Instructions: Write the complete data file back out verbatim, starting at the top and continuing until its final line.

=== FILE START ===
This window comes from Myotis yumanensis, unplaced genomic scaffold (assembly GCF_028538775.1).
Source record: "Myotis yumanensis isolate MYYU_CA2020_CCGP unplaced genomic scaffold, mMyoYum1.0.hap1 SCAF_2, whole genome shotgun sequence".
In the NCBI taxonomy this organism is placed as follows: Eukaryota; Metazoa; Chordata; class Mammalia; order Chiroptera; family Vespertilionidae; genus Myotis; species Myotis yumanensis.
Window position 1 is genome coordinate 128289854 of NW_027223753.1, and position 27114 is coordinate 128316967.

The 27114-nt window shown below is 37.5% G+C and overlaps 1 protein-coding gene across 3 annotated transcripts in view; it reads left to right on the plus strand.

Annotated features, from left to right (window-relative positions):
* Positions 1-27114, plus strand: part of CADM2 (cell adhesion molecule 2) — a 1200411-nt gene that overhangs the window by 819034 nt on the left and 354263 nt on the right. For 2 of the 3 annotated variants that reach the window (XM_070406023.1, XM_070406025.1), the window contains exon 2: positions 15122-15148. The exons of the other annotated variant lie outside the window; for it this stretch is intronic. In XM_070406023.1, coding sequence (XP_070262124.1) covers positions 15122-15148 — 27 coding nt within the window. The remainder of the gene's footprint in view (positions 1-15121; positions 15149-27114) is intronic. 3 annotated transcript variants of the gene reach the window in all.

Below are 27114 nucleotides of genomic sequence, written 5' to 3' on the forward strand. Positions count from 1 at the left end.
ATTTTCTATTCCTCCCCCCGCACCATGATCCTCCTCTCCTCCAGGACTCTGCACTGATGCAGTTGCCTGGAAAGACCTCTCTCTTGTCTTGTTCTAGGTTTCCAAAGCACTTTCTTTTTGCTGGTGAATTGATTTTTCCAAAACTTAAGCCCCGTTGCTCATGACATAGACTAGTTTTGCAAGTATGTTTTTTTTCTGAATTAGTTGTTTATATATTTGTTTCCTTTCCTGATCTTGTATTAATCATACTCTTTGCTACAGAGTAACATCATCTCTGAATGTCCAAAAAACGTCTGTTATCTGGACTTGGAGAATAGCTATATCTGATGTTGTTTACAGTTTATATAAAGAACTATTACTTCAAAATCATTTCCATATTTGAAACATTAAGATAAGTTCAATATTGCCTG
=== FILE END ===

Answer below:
This window comes from Myotis yumanensis, unplaced genomic scaffold (assembly GCF_028538775.1).
Source record: "Myotis yumanensis isolate MYYU_CA2020_CCGP unplaced genomic scaffold, mMyoYum1.0.hap1 SCAF_2, whole genome shotgun sequence".
In the NCBI taxonomy this organism is placed as follows: Eukaryota; Metazoa; Chordata; class Mammalia; order Chiroptera; family Vespertilionidae; genus Myotis; species Myotis yumanensis.
Window position 1 is genome coordinate 128289854 of NW_027223753.1, and position 27114 is coordinate 128316967.

The 27114-nt window shown below is 37.5% G+C and overlaps 1 protein-coding gene across 3 annotated transcripts in view; it reads left to right on the plus strand.

Annotated features, from left to right (window-relative positions):
* Positions 1-27114, plus strand: part of CADM2 (cell adhesion molecule 2) — a 1200411-nt gene that overhangs the window by 819034 nt on the left and 354263 nt on the right. For 2 of the 3 annotated variants that reach the window (XM_070406023.1, XM_070406025.1), the window contains exon 2: positions 15122-15148. The exons of the other annotated variant lie outside the window; for it this stretch is intronic. In XM_070406023.1, coding sequence (XP_070262124.1) covers positions 15122-15148 — 27 coding nt within the window. The remainder of the gene's footprint in view (positions 1-15121; positions 15149-27114) is intronic. 3 annotated transcript variants of the gene reach the window in all.

Below are 27114 nucleotides of genomic sequence, written 5' to 3' on the forward strand. Positions count from 1 at the left end.
ATTTTCTATTCCTCCCCCCGCACCATGATCCTCCTCTCCTCCAGGACTCTGCACTGATGCAGTTGCCTGGAAAGACCTCTCTCTTGTCTTGTTCTAGGTTTCCAAAGCACTTTCTTTTTGCTGGTGAATTGATTTTTCCAAAACTTAAGCCCCGTTGCTCATGACATAGACTAGTTTTGCAAGTATGTTTTTTTTCTGAATTAGTTGTTTATATATTTGTTTCCTTTCCTGATCTTGTATTAATCATACTCTTTGCTACAGAGTAACATCATCTCTGAATGTCCAAAAAACGTCTGTTATCTGGACTTGGAGAATAGCTATATCTGATGTTGTTTACAGTTTATATAAAGAACTATTACTTCAAAATCATTTCCATATTTGAAACATTAAGATAAGTTCAATATTGCCTG